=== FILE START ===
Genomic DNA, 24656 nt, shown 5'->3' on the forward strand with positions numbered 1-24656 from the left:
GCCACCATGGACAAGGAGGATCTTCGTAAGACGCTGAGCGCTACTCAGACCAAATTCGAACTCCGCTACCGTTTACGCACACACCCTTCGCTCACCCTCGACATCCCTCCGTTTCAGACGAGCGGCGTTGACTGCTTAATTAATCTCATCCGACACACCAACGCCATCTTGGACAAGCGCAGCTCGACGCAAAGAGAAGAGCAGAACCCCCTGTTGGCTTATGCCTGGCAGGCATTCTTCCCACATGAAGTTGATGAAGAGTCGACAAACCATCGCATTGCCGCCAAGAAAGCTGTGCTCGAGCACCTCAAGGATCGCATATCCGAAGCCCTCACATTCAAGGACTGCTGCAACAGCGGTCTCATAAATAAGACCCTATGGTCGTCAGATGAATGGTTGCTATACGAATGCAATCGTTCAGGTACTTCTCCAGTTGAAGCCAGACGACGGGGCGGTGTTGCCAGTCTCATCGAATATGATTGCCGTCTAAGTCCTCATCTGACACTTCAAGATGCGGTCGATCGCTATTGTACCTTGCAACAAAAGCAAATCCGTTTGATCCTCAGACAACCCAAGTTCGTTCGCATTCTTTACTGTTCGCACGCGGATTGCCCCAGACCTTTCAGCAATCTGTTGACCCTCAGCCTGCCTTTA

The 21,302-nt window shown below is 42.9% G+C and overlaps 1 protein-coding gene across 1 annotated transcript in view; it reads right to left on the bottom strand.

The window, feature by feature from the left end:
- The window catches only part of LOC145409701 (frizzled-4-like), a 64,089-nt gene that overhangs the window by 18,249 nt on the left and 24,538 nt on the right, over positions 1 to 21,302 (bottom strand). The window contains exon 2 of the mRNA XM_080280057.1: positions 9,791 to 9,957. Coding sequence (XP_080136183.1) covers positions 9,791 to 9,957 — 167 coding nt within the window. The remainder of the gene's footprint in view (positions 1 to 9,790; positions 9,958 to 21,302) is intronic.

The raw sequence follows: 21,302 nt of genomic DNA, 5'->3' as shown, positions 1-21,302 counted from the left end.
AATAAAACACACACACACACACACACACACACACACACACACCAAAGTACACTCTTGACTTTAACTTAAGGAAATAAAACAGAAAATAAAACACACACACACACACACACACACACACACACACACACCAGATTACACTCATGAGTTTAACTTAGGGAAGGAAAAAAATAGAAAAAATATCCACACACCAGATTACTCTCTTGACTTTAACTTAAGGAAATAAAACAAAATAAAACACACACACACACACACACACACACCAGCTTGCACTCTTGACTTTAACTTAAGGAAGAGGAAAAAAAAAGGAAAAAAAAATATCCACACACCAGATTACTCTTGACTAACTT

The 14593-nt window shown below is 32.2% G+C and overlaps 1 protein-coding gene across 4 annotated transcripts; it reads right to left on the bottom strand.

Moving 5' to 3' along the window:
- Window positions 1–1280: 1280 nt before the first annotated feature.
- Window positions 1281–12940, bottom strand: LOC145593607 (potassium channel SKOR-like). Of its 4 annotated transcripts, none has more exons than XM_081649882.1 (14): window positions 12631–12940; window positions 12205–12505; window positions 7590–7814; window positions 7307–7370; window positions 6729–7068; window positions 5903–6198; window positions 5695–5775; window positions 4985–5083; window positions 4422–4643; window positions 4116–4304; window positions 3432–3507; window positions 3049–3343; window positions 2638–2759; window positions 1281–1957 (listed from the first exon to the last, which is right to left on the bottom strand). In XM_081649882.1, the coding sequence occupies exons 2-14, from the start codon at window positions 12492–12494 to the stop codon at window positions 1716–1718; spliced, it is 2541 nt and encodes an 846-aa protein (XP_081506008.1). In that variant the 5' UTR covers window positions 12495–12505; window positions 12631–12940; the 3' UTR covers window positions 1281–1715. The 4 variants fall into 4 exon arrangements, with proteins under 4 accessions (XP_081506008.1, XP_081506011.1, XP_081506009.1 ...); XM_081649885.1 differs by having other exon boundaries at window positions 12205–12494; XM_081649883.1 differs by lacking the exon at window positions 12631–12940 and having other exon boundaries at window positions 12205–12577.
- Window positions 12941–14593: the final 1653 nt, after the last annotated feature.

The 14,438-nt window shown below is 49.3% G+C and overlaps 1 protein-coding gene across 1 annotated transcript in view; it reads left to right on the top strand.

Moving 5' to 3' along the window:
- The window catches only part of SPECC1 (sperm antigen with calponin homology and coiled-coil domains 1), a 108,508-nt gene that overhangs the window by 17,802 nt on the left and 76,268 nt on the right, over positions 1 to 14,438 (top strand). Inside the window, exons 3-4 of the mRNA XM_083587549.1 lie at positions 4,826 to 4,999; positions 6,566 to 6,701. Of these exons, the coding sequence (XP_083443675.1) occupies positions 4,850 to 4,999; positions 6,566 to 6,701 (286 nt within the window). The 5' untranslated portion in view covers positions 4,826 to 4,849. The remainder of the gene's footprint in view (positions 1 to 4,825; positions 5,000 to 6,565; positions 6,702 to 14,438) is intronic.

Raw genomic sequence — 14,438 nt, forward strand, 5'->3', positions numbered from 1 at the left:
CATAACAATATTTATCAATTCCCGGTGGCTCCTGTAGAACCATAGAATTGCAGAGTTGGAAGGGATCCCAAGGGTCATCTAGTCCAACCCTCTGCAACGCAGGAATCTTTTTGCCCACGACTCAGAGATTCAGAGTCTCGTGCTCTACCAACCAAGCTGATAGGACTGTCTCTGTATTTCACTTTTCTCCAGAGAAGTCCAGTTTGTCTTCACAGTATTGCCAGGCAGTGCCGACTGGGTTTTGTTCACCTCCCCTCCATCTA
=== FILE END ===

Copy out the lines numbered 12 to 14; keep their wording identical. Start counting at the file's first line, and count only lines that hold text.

- Window positions 12941–14593: the final 1653 nt, after the last annotated feature.

The 14,438-nt window shown below is 49.3% G+C and overlaps 1 protein-coding gene across 1 annotated transcript in view; it reads left to right on the top strand.

Moving 5' to 3' along the window: